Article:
Peak’s Becca isn’t only able to come out of her battle against the witches more powerful, but she’s also identified as an actual witch and her palms glow with violet light as she realizes her abilities when she turns 16.
Peak said that the moment was “very exciting” but also appropriate to how her character has changed over time.
“I think for her in her life, she’s had to take control of a lot of things and be very independent and mature at a very young age,” Peak revealed to The Hollywood Reporter. “And it’s a shame that this has to occur to her simply puts them to the test but also strengthens her bond with her peers and makes her feel more confident about what she’s like as a person, and reminds her why everything in her life is exactly as it has been. It’s an aha moment. Everything happens for some reason. Everything in my life seems to seem to make sense.”
D’Angelo claimed that Becca discovering her abilities to be magical could be “pure wish fulfillment.”
“I was really into spooky stuff when I was growing up,” the author revealed to The Hollywood Reporter. “In my high school years, my classmates and I would play with an Ouija board at all times. We were huge fans of Halloween. She’s like me at times, wanting to get involved with witchcraft and finding it is really fascinating and then it’s just pure desire fulfillment.”
Fletcher connects the current storyline with the prequel elements of the film by saying Becca’s discovery “was in the script and I just pushed it a little further.”
“We just had fun with it because we had a prequel where we got a lot of background story of how and why any of this happened to the witches, and I wanted to thread it into the modern day,” Fletcher explained. “It sort of lent itself elegantly, in the development of the script, to sort of reflecting our three teenagers through the Sanderson sisters.”
Shankman applauded Fletcher’s rendition of the Becca storyline and suggested that it might provide hints for future projects in the Hocus Pocus universe.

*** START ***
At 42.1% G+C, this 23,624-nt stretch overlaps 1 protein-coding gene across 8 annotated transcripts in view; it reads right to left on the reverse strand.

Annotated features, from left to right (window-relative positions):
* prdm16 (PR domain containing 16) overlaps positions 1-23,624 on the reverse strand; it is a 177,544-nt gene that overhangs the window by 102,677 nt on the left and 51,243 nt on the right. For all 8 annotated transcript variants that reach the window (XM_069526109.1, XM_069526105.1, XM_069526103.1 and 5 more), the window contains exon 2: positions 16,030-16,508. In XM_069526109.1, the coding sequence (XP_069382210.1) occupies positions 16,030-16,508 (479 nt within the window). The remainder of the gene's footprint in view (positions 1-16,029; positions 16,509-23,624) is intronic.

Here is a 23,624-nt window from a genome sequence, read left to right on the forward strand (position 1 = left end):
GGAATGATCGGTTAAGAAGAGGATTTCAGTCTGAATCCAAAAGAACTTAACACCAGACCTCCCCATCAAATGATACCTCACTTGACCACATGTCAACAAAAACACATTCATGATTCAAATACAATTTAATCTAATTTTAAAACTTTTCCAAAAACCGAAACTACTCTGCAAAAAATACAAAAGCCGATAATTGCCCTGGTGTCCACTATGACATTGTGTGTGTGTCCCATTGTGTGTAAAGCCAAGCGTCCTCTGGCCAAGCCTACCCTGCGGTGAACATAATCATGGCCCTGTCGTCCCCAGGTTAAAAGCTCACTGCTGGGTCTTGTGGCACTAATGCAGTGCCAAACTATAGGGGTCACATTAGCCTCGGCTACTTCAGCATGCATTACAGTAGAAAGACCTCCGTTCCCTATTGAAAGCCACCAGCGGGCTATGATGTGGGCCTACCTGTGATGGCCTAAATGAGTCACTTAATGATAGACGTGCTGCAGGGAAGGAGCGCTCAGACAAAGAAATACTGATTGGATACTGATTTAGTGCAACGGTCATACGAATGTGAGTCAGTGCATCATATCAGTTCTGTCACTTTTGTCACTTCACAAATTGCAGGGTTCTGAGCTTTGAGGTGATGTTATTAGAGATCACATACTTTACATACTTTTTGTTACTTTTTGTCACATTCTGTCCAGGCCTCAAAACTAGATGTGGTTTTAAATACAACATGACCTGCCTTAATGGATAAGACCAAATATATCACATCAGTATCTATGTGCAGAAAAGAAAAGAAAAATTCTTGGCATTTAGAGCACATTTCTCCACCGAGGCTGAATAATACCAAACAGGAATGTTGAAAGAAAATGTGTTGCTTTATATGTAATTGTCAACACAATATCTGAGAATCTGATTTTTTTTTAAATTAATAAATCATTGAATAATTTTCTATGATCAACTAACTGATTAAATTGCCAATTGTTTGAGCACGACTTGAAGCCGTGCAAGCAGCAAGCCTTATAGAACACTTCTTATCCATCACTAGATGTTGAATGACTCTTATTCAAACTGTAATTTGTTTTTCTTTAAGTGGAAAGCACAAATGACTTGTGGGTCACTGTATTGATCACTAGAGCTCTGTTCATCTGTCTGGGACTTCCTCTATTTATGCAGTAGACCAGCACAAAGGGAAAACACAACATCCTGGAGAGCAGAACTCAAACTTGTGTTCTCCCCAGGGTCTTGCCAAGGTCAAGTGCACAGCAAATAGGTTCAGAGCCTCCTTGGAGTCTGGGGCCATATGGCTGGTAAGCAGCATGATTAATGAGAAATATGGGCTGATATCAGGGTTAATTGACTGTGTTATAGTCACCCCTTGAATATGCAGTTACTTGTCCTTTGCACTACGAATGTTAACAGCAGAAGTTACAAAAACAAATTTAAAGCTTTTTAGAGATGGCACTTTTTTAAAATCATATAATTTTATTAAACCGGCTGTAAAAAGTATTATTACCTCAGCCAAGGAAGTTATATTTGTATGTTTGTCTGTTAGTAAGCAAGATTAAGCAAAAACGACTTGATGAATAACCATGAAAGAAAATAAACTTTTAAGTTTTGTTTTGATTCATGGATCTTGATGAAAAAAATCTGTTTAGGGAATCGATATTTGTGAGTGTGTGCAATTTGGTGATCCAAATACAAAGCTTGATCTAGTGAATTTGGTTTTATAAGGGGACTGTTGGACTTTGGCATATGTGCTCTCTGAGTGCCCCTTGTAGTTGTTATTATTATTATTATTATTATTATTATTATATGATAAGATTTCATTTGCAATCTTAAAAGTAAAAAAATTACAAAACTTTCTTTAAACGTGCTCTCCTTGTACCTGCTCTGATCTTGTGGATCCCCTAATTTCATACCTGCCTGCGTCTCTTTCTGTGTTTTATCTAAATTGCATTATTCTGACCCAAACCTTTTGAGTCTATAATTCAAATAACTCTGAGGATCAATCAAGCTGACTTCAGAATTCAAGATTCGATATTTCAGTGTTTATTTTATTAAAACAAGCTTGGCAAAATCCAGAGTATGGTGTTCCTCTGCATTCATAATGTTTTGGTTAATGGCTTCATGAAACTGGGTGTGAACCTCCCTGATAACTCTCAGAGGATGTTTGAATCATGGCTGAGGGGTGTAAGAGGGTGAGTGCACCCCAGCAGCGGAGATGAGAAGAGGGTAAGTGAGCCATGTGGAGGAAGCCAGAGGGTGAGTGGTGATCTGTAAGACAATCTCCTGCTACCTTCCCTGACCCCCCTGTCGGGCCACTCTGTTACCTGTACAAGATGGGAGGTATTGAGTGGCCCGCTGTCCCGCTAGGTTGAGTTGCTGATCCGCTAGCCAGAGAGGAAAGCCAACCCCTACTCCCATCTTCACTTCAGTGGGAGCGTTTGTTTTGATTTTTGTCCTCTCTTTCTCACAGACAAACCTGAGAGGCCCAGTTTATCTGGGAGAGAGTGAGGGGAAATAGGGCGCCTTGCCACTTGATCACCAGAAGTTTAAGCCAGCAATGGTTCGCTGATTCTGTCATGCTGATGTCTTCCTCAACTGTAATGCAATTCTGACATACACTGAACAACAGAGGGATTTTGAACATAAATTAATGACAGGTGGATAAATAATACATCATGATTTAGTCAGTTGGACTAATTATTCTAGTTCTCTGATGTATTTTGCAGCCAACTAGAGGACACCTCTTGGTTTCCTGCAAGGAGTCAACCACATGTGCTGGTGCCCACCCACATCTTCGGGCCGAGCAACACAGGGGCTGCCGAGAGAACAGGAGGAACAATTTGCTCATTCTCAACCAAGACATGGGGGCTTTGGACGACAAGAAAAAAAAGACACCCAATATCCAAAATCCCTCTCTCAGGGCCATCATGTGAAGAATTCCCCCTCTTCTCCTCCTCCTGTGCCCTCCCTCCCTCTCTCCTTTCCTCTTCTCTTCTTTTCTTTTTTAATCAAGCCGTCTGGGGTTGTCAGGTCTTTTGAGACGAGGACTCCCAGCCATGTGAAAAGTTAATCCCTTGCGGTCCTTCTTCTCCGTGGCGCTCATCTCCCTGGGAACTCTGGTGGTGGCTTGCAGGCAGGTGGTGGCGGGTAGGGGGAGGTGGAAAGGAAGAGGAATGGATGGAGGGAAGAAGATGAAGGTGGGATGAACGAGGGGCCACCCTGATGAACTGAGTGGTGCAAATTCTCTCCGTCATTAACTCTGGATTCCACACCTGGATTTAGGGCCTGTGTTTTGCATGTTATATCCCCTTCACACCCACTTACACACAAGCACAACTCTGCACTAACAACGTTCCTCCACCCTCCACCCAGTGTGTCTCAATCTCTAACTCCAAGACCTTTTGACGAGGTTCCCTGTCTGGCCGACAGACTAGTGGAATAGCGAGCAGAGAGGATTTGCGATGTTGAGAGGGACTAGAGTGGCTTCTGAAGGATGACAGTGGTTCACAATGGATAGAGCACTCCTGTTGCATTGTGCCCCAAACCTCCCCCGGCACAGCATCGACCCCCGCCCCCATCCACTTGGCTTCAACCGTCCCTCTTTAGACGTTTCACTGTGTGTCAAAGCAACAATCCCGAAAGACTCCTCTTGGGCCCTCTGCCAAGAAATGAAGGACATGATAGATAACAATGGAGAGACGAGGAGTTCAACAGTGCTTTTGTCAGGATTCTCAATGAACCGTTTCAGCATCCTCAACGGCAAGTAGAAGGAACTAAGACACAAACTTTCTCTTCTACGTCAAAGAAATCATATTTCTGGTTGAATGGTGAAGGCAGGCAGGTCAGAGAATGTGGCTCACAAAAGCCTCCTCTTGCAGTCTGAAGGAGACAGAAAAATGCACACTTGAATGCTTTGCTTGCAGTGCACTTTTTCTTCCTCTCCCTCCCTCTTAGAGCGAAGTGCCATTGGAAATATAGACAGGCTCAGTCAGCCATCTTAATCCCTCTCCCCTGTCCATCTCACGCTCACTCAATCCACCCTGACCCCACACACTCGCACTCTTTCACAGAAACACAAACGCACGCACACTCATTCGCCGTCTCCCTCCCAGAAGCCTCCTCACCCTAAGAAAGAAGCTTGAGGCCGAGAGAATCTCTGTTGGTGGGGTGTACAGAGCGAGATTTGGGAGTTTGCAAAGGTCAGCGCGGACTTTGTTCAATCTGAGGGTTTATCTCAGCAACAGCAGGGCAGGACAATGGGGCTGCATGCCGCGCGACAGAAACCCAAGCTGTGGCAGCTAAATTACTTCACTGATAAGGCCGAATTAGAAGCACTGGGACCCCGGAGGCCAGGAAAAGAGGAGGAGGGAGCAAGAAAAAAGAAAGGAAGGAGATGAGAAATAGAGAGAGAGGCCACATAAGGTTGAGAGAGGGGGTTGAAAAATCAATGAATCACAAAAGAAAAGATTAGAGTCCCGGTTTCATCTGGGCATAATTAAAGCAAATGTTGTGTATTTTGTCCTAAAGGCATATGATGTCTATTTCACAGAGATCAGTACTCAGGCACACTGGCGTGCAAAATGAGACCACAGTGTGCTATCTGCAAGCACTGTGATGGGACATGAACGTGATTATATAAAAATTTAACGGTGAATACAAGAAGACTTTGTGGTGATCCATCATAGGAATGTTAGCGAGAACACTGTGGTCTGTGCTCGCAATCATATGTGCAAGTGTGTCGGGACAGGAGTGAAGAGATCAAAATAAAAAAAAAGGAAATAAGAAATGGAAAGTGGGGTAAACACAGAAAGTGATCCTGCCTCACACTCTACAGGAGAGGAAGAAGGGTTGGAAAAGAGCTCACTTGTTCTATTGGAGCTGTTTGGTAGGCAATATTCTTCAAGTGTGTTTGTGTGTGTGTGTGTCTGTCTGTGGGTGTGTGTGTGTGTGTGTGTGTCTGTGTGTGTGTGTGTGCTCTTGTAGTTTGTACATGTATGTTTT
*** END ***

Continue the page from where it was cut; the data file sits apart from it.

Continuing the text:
“Anne I think handled that really, really beautifully,” Shankman stated about Becca’s discovery. “We talked around and round about what it would take to make this work if it were going to work for a long time and Anne was like”This was what we’re planning do. I think it’s fantastic. And it generates lots of excitement over the possibility of spinoffs.”
The first film is actually in the world of sequels, Fletcher confirms, when asked about Hocus Pocus 2‘s meta-event where Winnie is flying by a home and witnesses viewers watching the original film on television, particularly the scene in which the witches interfere with the Halloween celebration of two bickering couples who are played by Late Garry as well as Penny Marshall.
“In the film, there’s a Sanderson sister contest. It clearly is an original film. I wanted to be funny and amusing,” Fletcher said. “Watching the film with the audience since there have been a lot of people testing it, they liked it for the reason that it’s a small kiss, a nod towards the original film. We’re paying homage to the film while creating something totally new. The nature of it being Garry and Penny has meaning at the time as well.”
For the producer, Lynn Harris, the significance of the sequel extends beyond the two sisters who are part of the sequel and into the larger idea of the strength of numbers.
“At the end, it’s very much about, we’re stronger together than we are individually, and I think that’s — it’s Hocus Pocus so I don’t want to get too deep — but that’s a good message for everybody, whether it’s sisters in blood or sisters in theory, whether it’s a chosen family or real family, we have to stick together,” Harris stated.